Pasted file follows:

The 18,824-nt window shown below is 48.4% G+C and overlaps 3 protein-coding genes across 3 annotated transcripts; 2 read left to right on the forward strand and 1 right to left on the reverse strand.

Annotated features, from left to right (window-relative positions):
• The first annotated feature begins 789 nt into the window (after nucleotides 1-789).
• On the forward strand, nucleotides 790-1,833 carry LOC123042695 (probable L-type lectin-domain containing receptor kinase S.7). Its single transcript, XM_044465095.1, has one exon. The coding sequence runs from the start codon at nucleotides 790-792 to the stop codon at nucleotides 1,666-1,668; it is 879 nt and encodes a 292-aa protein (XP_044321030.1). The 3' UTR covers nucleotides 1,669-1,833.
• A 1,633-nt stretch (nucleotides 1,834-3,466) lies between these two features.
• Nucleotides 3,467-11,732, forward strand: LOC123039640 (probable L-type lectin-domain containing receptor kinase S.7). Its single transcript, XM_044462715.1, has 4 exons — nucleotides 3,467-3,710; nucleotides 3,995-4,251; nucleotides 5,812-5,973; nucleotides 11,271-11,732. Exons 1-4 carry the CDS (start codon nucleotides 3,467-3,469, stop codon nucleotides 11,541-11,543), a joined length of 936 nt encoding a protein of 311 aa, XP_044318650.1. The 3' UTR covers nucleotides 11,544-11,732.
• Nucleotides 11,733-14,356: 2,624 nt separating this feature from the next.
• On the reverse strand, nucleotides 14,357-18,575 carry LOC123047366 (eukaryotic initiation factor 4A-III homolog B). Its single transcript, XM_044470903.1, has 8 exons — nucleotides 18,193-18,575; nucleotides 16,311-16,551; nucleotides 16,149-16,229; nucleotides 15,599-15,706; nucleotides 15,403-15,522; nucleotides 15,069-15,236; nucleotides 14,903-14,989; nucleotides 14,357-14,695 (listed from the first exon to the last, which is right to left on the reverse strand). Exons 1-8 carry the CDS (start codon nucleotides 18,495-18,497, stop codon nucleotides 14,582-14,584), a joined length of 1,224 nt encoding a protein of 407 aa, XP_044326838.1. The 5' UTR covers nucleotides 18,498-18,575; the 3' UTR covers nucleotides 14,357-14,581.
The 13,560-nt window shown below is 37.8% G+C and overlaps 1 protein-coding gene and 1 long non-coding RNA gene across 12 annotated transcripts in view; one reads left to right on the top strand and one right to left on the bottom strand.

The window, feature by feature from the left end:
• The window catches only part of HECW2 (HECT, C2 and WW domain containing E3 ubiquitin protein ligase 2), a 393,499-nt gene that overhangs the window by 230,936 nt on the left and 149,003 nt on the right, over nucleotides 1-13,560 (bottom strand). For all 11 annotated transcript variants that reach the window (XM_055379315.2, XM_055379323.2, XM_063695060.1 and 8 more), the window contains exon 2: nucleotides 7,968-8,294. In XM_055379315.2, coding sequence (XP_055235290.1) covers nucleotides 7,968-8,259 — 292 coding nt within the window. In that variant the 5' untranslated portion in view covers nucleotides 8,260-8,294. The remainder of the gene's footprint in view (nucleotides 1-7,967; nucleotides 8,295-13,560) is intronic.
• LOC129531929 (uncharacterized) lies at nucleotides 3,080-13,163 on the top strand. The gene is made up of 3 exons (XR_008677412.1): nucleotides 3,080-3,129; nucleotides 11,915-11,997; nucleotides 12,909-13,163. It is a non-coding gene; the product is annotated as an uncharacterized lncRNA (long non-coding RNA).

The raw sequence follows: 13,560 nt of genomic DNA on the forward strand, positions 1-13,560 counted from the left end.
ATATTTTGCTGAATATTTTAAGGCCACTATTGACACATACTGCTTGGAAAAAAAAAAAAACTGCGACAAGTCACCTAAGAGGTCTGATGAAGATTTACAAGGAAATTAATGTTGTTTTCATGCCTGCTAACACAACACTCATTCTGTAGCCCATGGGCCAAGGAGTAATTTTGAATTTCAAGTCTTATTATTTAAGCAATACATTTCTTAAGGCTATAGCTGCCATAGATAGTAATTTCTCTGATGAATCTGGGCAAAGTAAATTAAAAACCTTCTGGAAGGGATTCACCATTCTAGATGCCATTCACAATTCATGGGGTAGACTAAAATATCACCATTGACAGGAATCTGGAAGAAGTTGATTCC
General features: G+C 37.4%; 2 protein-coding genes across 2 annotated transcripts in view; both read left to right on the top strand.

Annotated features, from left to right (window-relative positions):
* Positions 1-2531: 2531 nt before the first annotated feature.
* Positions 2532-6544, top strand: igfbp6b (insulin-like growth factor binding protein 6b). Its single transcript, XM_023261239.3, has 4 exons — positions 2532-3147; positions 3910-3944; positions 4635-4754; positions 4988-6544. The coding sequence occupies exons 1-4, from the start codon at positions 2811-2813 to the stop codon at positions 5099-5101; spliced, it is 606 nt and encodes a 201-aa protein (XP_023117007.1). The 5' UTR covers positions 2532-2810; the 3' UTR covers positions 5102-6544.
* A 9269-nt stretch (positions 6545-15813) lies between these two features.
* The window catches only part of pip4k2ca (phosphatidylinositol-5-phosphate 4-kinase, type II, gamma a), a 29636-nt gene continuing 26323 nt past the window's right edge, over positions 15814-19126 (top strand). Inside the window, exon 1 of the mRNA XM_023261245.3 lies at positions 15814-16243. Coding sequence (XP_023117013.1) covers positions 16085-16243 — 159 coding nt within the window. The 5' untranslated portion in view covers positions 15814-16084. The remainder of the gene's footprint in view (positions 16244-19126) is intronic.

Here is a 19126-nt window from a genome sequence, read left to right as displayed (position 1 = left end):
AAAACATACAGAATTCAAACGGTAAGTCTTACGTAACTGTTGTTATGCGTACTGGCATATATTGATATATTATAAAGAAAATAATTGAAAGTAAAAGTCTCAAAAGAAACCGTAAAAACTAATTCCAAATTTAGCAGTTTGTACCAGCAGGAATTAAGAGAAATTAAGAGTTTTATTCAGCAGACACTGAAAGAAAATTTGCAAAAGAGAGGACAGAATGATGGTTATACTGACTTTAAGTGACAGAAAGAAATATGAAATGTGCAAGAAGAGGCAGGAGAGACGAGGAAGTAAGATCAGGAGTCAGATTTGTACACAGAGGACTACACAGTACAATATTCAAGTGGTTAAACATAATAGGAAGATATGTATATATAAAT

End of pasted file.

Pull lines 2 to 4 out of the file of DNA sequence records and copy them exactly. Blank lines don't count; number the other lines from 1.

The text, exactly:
Annotated features, from left to right (window-relative positions):
• The first annotated feature begins 789 nt into the window (after nucleotides 1-789).
• On the forward strand, nucleotides 790-1,833 carry LOC123042695 (probable L-type lectin-domain containing receptor kinase S.7). Its single transcript, XM_044465095.1, has one exon. The coding sequence runs from the start codon at nucleotides 790-792 to the stop codon at nucleotides 1,666-1,668; it is 879 nt and encodes a 292-aa protein (XP_044321030.1). The 3' UTR covers nucleotides 1,669-1,833.